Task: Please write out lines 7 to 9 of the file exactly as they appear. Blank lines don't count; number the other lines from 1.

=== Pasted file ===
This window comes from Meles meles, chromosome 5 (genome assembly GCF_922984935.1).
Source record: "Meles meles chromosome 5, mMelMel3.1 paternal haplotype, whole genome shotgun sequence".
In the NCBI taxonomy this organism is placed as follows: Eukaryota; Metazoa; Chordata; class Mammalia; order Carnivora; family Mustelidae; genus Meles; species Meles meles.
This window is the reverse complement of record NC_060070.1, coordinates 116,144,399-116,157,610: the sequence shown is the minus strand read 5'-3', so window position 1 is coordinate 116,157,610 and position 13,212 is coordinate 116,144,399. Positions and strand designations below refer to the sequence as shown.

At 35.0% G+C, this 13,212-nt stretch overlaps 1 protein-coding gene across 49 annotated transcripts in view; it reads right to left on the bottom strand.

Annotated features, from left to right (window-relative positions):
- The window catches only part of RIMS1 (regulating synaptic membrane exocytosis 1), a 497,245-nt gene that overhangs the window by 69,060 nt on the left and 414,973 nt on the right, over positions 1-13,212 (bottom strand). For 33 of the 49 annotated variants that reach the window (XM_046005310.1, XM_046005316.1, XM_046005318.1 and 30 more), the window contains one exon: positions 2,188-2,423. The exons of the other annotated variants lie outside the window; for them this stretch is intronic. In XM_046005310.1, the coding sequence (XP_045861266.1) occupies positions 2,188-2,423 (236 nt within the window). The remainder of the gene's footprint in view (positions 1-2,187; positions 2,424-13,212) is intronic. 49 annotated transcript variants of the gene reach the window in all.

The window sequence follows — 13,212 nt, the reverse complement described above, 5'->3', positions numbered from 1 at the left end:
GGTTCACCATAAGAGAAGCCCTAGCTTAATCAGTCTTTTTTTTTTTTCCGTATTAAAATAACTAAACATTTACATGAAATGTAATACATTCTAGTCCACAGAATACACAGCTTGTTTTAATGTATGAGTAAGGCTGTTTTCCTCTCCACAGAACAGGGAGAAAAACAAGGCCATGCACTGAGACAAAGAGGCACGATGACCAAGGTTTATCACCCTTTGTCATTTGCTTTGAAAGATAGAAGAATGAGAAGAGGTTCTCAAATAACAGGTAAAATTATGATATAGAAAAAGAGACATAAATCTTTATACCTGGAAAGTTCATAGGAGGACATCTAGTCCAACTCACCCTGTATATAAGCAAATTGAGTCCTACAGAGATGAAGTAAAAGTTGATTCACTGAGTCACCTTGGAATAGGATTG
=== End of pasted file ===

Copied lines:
- The window catches only part of RIMS1 (regulating synaptic membrane exocytosis 1), a 497,245-nt gene that overhangs the window by 69,060 nt on the left and 414,973 nt on the right, over positions 1-13,212 (bottom strand). For 33 of the 49 annotated variants that reach the window (XM_046005310.1, XM_046005316.1, XM_046005318.1 and 30 more), the window contains one exon: positions 2,188-2,423. The exons of the other annotated variants lie outside the window; for them this stretch is intronic. In XM_046005310.1, the coding sequence (XP_045861266.1) occupies positions 2,188-2,423 (236 nt within the window). The remainder of the gene's footprint in view (positions 1-2,187; positions 2,424-13,212) is intronic. 49 annotated transcript variants of the gene reach the window in all.

The window sequence follows — 13,212 nt, the reverse complement described above, 5'->3', positions numbered from 1 at the left end:
GGTTCACCATAAGAGAAGCCCTAGCTTAATCAGTCTTTTTTTTTTTTCCGTATTAAAATAACTAAACATTTACATGAAATGTAATACATTCTAGTCCACAGAATACACAGCTTGTTTTAATGTATGAGTAAGGCTGTTTTCCTCTCCACAGAACAGGGAGAAAAACAAGGCCATGCACTGAGACAAAGAGGCACGATGACCAAGGTTTATCACCCTTTGTCATTTGCTTTGAAAGATAGAAGAATGAGAAGAGGTTCTCAAATAACAGGTAAAATTATGATATAGAAAAAGAGACATAAATCTTTATACCTGGAAAGTTCATAGGAGGACATCTAGTCCAACTCACCCTGTATATAAGCAAATTGAGTCCTACAGAGATGAAGTAAAAGTTGATTCACTGAGTCACCTTGGAATAGGATTG